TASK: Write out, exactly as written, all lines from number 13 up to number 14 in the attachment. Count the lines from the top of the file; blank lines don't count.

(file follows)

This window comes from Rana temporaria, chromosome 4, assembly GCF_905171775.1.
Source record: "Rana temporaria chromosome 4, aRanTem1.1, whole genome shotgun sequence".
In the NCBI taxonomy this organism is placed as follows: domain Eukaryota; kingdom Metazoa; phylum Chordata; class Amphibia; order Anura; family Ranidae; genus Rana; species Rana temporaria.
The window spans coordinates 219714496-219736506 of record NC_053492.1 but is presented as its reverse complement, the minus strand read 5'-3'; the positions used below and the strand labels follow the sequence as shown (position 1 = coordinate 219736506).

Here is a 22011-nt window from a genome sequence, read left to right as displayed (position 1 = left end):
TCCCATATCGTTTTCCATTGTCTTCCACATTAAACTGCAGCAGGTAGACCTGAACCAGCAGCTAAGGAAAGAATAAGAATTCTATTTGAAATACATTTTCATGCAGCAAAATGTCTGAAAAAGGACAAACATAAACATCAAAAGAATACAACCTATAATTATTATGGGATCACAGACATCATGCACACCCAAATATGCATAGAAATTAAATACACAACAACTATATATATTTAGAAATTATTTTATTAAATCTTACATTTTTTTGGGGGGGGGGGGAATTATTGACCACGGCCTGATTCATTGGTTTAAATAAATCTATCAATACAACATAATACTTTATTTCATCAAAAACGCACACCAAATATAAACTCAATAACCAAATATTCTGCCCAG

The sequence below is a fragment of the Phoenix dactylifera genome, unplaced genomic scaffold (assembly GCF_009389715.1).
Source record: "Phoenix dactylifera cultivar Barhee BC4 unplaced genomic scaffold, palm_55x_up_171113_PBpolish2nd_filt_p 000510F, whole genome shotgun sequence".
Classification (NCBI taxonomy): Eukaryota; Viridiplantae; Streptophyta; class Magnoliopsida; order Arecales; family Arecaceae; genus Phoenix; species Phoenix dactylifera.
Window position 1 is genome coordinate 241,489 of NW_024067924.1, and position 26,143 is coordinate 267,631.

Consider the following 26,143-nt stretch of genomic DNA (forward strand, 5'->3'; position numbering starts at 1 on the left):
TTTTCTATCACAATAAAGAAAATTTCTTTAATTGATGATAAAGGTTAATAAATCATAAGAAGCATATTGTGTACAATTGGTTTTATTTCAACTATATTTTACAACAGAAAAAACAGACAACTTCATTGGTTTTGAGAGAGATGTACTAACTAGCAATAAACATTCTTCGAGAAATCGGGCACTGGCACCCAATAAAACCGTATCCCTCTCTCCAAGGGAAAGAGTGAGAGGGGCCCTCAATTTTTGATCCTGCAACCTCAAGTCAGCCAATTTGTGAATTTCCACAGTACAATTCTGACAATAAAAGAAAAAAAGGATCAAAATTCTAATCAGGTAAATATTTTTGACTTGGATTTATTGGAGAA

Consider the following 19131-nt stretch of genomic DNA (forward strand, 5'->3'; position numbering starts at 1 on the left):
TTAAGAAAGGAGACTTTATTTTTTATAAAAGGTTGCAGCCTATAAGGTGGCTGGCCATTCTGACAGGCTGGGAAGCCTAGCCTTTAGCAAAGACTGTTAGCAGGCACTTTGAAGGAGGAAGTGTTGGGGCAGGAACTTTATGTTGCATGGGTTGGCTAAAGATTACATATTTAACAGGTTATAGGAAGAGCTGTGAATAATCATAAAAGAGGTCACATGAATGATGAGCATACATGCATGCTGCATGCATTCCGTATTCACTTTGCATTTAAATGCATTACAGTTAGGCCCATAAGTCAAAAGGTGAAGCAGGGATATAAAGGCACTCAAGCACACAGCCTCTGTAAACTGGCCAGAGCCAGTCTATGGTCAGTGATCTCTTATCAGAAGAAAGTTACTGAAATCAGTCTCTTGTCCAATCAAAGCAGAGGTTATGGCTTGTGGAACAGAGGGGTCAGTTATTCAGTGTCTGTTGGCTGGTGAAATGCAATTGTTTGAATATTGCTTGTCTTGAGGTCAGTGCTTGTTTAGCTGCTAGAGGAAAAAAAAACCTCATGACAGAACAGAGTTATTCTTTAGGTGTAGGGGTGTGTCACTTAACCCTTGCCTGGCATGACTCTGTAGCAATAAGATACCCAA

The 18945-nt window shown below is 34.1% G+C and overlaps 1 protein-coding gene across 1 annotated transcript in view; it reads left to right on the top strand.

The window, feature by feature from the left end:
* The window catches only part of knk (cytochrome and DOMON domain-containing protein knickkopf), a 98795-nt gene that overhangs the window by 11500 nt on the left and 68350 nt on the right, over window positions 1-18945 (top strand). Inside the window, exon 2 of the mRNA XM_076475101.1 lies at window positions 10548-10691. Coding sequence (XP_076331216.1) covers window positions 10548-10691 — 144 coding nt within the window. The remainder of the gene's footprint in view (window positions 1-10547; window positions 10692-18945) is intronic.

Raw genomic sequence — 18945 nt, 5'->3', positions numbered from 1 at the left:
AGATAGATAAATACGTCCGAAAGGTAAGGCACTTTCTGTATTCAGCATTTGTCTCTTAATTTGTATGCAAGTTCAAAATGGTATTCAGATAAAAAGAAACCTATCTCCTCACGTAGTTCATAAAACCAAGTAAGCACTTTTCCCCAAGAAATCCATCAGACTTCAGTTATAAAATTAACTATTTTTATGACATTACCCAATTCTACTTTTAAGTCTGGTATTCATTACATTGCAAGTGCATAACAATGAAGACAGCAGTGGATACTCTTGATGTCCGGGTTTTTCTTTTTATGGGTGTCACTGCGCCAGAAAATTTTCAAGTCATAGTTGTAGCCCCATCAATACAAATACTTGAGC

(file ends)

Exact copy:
Consider the following 19131-nt stretch of genomic DNA (forward strand, 5'->3'; position numbering starts at 1 on the left):
TTAAGAAAGGAGACTTTATTTTTTATAAAAGGTTGCAGCCTATAAGGTGGCTGGCCATTCTGACAGGCTGGGAAGCCTAGCCTTTAGCAAAGACTGTTAGCAGGCACTTTGAAGGAGGAAGTGTTGGGGCAGGAACTTTATGTTGCATGGGTTGGCTAAAGATTACATATTTAACAGGTTATAGGAAGAGCTGTGAATAATCATAAAAGAGGTCACATGAATGATGAGCATACATGCATGCTGCATGCATTCCGTATTCACTTTGCATTTAAATGCATTACAGTTAGGCCCATAAGTCAAAAGGTGAAGCAGGGATATAAAGGCACTCAAGCACACAGCCTCTGTAAACTGGCCAGAGCCAGTCTATGGTCAGTGATCTCTTATCAGAAGAAAGTTACTGAAATCAGTCTCTTGTCCAATCAAAGCAGAGGTTATGGCTTGTGGAACAGAGGGGTCAGTTATTCAGTGTCTGTTGGCTGGTGAAATGCAATTGTTTGAATATTGCTTGTCTTGAGGTCAGTGCTTGTTTAGCTGCTAGAGGAAAAAAAAACCTCATGACAGAACAGAGTTATTCTTTAGGTGTAGGGGTGTGTCACTTAACCCTTGCCTGGCATGACTCTGTAGCAATAAGATACCCAA